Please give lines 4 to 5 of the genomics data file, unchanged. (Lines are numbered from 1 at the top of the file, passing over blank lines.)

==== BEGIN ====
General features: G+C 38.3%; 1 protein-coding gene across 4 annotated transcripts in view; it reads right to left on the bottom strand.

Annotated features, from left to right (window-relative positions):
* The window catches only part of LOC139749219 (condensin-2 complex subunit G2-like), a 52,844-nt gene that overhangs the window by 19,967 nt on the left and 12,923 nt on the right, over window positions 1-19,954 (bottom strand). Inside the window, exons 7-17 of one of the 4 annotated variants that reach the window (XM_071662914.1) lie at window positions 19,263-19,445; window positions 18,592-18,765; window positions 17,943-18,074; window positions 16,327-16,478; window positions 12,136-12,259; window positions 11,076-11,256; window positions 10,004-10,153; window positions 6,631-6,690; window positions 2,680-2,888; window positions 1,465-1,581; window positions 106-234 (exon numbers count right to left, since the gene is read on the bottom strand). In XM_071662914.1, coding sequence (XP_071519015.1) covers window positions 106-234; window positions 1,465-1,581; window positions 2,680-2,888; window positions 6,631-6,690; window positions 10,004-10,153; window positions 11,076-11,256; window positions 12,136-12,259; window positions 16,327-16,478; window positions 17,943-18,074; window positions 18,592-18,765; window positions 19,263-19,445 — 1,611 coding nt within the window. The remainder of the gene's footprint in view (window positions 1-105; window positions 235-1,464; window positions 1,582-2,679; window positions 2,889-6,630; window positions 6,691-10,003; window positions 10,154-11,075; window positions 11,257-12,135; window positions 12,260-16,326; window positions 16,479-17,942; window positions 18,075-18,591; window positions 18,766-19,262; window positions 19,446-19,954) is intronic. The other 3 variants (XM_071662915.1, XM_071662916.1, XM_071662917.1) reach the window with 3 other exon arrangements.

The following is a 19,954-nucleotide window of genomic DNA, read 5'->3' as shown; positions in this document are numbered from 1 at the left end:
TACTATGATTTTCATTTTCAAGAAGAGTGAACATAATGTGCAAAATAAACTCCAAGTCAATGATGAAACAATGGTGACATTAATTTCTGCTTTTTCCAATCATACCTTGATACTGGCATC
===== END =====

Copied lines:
The following is a 19,954-nucleotide window of genomic DNA, read 5'->3' as shown; positions in this document are numbered from 1 at the left end:
TACTATGATTTTCATTTTCAAGAAGAGTGAACATAATGTGCAAAATAAACTCCAAGTCAATGATGAAACAATGGTGACATTAATTTCTGCTTTTTCCAATCATACCTTGATACTGGCATC